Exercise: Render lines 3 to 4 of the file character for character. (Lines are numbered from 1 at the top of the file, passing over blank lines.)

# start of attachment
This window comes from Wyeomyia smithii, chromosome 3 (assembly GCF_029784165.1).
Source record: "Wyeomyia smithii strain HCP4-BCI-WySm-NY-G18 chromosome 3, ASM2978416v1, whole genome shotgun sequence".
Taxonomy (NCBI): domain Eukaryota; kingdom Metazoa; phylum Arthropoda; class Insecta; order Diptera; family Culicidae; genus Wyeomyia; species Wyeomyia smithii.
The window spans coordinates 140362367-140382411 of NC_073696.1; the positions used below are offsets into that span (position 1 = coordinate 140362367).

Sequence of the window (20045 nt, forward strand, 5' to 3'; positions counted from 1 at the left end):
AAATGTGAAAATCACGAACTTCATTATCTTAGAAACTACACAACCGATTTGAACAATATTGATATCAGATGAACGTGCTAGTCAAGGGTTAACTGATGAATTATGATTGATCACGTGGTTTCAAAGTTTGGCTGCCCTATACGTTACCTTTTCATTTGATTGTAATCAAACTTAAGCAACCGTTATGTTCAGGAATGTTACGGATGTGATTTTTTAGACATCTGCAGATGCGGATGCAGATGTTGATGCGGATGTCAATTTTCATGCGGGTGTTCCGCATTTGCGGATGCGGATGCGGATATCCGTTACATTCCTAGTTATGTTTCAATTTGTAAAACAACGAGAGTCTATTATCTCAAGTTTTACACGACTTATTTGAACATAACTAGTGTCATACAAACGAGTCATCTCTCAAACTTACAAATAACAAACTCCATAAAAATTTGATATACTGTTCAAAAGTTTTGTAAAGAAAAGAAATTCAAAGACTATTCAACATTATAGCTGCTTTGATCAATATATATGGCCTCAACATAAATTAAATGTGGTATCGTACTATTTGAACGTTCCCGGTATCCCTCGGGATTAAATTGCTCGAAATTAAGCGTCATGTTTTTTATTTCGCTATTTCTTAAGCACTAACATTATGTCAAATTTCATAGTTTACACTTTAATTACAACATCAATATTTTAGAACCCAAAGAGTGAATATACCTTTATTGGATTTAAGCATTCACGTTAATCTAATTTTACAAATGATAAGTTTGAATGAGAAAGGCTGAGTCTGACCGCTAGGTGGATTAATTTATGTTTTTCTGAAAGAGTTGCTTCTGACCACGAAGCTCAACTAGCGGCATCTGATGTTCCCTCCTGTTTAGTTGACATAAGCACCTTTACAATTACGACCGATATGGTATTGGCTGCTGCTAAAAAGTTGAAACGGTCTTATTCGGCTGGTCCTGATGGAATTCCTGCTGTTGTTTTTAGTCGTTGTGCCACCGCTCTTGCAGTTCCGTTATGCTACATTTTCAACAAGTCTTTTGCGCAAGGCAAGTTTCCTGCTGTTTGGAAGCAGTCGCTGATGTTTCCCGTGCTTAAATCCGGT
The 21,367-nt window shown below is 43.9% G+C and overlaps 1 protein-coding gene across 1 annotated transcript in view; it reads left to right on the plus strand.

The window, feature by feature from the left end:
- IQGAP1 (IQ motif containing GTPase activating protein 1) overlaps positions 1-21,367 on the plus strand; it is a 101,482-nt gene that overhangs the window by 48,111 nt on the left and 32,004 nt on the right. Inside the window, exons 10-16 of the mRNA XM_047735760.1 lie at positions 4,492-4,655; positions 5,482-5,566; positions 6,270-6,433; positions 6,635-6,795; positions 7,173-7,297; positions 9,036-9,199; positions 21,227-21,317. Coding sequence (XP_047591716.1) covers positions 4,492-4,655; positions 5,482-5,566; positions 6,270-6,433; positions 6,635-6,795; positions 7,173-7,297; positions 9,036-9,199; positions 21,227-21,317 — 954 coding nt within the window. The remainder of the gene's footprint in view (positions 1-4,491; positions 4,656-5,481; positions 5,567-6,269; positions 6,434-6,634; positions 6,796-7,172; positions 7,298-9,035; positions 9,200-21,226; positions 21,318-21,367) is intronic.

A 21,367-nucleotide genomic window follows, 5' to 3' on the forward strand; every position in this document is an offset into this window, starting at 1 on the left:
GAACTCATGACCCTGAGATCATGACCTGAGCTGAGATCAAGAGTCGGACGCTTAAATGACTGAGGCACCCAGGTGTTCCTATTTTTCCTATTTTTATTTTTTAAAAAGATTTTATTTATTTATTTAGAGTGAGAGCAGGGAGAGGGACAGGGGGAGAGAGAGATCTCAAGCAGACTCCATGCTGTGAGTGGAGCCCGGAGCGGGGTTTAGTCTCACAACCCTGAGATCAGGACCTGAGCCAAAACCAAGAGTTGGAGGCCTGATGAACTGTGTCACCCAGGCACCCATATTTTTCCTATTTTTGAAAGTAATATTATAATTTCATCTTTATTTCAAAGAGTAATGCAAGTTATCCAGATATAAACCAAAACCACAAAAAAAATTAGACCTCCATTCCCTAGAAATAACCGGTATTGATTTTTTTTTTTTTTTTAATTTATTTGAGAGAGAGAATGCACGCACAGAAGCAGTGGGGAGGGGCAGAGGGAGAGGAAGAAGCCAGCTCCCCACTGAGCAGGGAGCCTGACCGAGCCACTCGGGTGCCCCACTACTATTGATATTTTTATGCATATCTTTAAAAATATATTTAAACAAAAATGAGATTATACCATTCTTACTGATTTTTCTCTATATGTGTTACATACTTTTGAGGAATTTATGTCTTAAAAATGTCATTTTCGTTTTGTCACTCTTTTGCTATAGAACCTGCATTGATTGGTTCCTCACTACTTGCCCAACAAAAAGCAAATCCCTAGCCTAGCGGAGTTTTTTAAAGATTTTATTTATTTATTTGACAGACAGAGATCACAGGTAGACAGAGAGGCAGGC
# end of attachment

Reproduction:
Taxonomy (NCBI): domain Eukaryota; kingdom Metazoa; phylum Arthropoda; class Insecta; order Diptera; family Culicidae; genus Wyeomyia; species Wyeomyia smithii.
The window spans coordinates 140362367-140382411 of NC_073696.1; the positions used below are offsets into that span (position 1 = coordinate 140362367).